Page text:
Free Study Guide: Tuesdays With Morrie by Mitch Albom

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The Twelfth Tuesday


It is the Twelfth Tuesday and Mitch and Morrie discuss forgiveness. The whole time, Mitch rubs lotion on Morrie’s feet to relieve them of some pain.

Morrie tells Mitch a story in which he never forgave one of his friends for an incident which happened years ago. He then continued to say that we also must forgive ourselves for the things we feel we should have done.

At the end of the chapter Morrie tells Mitch that if he could have had another son, he would have liked it to be Mitch.

The chapter flashes back to a conversation between Mitch and Morrie when Morrie found the place in which he would like to be buried. It is on a hill beneath a tree and overlooking a pond. He hopes that Mitch will come visit him and tell him all his problems.


In this chapter we learn that Morrie did once have spite and pride towards one of his old friends. His friend Norman and his wife moved away to Chicago. When Morrie’s wife had to have a serious operation they did not receive as much as a phone call from Norman or his wife. Morrie became very angry with him and never treated their friendship the same. Morrie regretted never reconciling with Norman and accepting his apologies, especially when he died of cancer.

Morrie feels that as much as it is important to realize when we should have forgiven someone else, we should also forgive ourselves for this mistake. He states that we must acknowledge what it is we wished we would have done, and then forgive ourselves for it.

Morrie also states that he feels sad that his time is dwindling but he is also grateful with the chance he has to “make things right” (167).

The Thirteenth Tuesday


Morrie has decided to be cremated upon his death. He tells Mitch how people act as if death is contagious and how they are afraid to see it.

Morrie has been having very bad nights involving terrible coughing spells. He had recently had one so terrible that he almost felt as if he was going to die. He told Mitch that he suddenly felt at piece with dying.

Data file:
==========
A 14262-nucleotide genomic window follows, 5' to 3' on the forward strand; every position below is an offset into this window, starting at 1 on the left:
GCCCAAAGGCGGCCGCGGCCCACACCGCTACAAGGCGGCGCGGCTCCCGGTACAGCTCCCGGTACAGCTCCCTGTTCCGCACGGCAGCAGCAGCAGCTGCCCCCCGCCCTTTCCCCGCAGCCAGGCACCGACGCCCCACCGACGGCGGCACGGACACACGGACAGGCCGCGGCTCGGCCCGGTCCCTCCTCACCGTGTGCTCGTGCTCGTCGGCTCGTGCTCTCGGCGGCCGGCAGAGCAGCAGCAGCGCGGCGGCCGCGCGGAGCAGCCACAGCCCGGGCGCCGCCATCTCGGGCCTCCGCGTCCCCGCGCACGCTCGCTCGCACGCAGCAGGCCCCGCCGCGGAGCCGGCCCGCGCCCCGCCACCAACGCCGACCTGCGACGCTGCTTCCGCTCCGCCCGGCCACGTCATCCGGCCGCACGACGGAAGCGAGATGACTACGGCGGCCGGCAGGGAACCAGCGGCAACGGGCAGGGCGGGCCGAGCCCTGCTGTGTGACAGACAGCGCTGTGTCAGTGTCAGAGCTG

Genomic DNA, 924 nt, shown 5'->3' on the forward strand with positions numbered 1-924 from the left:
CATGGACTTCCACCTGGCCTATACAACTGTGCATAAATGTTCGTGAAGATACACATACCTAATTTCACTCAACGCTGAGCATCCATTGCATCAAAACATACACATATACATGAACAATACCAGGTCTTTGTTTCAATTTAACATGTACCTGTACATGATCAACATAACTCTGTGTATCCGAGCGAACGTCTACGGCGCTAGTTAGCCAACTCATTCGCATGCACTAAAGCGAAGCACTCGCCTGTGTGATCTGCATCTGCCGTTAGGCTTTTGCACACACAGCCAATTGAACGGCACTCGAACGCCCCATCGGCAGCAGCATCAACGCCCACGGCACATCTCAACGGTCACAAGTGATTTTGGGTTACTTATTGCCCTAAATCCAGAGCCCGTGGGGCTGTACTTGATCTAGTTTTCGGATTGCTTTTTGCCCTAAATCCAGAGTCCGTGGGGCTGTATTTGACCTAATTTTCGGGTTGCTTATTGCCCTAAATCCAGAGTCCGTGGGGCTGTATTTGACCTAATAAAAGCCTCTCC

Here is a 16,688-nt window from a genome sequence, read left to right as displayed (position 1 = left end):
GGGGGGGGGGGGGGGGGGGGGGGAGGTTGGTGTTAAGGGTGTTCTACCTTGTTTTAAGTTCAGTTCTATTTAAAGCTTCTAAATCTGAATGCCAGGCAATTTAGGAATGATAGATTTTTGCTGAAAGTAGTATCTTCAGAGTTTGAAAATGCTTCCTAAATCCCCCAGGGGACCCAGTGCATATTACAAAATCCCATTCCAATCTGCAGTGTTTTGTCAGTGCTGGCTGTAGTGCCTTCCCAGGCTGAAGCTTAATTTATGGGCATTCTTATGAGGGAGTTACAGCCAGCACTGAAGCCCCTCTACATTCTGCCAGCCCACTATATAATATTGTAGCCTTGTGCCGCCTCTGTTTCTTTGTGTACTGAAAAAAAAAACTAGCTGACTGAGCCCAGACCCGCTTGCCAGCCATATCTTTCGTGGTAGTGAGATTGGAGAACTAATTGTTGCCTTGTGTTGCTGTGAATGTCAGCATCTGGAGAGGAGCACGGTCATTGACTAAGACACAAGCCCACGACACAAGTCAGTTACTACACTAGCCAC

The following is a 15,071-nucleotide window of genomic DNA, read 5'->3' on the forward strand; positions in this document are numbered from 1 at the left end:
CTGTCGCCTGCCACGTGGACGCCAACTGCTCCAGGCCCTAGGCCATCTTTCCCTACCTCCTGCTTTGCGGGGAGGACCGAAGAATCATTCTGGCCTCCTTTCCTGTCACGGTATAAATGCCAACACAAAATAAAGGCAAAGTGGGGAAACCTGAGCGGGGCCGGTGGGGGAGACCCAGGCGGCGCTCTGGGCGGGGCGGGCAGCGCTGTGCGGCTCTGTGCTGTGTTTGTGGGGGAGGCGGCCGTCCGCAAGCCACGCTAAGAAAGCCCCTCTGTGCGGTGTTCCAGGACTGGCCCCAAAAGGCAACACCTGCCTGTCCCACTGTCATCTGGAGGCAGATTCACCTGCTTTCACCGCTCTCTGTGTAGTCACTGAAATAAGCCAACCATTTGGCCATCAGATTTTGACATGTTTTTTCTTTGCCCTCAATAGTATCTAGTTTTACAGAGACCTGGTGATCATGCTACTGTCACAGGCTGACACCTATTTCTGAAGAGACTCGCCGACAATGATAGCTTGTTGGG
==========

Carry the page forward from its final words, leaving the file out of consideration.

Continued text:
Mitch asks Morrie what he would do if he was perfectly healthy for one day. Morrie describes a simple day of being with friends and dancing.

They then discuss Mitch’s sick brother who he has been trying to reach for weeks. Mitch cannot understand how his brother wants to be left alone during this time. Morrie tells him that he will eventually find a way back to his brother just as he found him.


Mitch asks Morrie that if he could be healthy for one day, what would he do. He described a simple day to Mitch: waking up and having breakfast, visiting with a few of his friends at a time so he could talk with them each about their families and their lives, have lunch with them and then meet his friends again for dinner and dancing. Mitch realized that such simple things could be perfection for Morrie. He did not choose any exotic vacations, he chose to remain where he was, and to be surrounded with those who he loved.

The Fourteenth Tuesday/Graduation


Charlotte had called Mitch that day, to tell him that Morrie was not doing well but he still wanted to see him. When Mitch arrived, Morrie was still asleep and now bed ridden. He was very weak; he told Mitch that he was not doing well, and that he loved him. Mitch kissed Morrie, longer than usual, and finally began to cry.

Morrie died on a Saturday morning with his immediate family present. The funeral was held on a damp, gray morning. Charlotte kept the ceremony small for only friends and family, although hundreds wanted to attend.

Mitch talked with Morrie in his head and noted how familiar the conversation felt. He then realized that it was Tuesday.


On this last Tuesday it does not seem as if Morrie has the energy to talk. He tells Mitch what a good person he is and that he has touched his heart. Mitch holds Morrie’s hand like usual, and tells him that he loves him. He then begins to cry and hopes that Morrie is a bit satisfied that he has finally made him cry. This was foreshadowed at the beginning of the novel where Mitch’s character was still stiff and lacking emotion. We could assume that Morrie would find a way to open Mitch up and let out his emotions. We can gradually see this throughout the novel as Mitch kisses Morrie, holds his hand and massages his feet. Finally, at their last moment together, Morrie has successfully made Mitch cry.

When Morrie died, he was alone in his room. It was the one moment where no one in his family was with him. It seems as though he had waited for it to be that way so there were no horrifying moments and no one witnessing his last breath. It seems as though he did not want anyone haunted by his death, such as he was by the deaths of his parents.



One of the main things that Morrie taught Mitch was that, "there is no such thing as 'too late' in life" (192). Mitch seemed to take this thought to heart, as he was inspired to contact his sick brother in Spain. Mitch told him that he respected his desire for the distance between them but that he wanted to remain in contact because Mitch loved him. Mitch stated that he had never said such a thing to his brother; it seems as though by Mitch telling his brother that he loves him, also allowed his brother to see that it is never too late to regain contact and include his family in his life.

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